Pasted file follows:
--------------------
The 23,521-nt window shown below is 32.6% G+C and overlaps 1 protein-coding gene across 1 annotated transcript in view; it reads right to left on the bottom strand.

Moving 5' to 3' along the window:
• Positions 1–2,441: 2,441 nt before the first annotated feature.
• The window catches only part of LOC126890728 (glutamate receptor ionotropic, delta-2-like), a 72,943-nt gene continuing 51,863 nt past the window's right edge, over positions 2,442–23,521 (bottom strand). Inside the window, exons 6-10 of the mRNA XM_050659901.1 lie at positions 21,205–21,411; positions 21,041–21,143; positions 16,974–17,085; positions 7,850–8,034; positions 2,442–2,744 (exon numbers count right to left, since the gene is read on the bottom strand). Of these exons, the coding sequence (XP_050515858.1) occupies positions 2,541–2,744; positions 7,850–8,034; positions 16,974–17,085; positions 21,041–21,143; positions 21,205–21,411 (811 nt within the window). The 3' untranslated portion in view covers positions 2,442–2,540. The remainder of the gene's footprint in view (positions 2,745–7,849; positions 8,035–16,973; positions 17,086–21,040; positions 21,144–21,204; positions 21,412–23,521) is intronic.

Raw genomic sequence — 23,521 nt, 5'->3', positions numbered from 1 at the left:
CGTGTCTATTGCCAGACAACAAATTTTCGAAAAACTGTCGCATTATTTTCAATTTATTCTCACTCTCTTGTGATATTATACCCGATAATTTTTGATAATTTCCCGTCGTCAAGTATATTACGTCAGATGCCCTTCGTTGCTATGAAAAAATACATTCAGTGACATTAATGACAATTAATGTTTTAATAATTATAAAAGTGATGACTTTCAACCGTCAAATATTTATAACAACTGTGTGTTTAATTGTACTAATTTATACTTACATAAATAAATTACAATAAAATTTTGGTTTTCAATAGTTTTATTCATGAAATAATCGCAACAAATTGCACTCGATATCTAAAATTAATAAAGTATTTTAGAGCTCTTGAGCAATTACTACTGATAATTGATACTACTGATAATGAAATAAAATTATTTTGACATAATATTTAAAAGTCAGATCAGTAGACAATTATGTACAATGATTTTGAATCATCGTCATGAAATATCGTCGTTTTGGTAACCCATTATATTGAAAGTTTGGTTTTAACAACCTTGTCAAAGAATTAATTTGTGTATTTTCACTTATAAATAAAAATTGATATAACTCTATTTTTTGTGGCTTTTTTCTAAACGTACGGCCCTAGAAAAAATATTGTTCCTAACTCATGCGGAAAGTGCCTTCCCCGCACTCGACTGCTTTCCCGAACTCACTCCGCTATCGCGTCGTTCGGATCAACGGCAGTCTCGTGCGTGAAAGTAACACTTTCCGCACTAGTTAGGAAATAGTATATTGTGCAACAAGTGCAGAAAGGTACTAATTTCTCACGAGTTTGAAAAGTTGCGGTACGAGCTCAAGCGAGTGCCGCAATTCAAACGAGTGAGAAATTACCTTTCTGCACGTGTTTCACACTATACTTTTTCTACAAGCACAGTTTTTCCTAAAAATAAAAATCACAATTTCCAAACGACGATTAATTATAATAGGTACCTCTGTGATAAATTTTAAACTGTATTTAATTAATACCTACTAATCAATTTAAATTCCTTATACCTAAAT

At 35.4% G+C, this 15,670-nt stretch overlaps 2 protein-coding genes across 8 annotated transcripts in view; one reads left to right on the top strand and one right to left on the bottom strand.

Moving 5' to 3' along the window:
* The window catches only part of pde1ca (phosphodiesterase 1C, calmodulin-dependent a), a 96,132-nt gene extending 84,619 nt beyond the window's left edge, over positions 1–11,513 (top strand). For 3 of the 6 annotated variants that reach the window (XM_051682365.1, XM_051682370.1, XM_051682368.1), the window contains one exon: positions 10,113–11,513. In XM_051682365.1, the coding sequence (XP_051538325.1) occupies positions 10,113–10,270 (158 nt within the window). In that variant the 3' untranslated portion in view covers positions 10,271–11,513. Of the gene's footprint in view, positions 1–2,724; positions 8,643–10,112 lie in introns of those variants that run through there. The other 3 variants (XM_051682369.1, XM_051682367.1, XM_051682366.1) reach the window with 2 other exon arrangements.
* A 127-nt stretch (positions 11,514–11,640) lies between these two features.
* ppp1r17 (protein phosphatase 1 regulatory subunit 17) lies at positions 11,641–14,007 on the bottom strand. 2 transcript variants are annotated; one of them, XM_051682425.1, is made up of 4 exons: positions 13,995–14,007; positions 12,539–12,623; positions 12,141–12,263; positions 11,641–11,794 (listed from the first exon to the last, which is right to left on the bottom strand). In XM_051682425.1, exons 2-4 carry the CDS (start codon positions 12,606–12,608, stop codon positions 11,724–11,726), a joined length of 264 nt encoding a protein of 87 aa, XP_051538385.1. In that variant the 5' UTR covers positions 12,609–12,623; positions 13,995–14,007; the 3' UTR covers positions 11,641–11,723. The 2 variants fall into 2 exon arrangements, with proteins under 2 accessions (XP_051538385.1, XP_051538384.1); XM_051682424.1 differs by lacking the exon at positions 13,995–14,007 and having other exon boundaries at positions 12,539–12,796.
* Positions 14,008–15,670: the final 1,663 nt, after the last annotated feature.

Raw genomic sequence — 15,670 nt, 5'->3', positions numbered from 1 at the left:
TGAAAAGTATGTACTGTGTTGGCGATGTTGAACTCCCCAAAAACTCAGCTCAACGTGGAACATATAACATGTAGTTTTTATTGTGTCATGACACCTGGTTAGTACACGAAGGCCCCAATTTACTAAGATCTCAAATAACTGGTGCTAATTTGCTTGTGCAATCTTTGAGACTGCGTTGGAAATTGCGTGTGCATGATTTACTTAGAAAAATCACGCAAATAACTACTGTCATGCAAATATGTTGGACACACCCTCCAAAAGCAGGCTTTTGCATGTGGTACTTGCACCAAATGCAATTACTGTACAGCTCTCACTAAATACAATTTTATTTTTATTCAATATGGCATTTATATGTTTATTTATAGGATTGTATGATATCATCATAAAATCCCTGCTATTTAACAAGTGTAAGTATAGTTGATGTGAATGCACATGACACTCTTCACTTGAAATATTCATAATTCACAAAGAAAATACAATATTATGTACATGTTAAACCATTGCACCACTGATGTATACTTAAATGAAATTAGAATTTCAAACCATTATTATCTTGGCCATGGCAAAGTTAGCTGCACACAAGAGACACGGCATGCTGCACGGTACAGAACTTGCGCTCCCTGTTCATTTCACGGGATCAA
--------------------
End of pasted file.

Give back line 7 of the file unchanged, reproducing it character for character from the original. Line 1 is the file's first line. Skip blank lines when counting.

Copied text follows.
At 35.4% G+C, this 15,670-nt stretch overlaps 2 protein-coding genes across 8 annotated transcripts in view; one reads left to right on the top strand and one right to left on the bottom strand.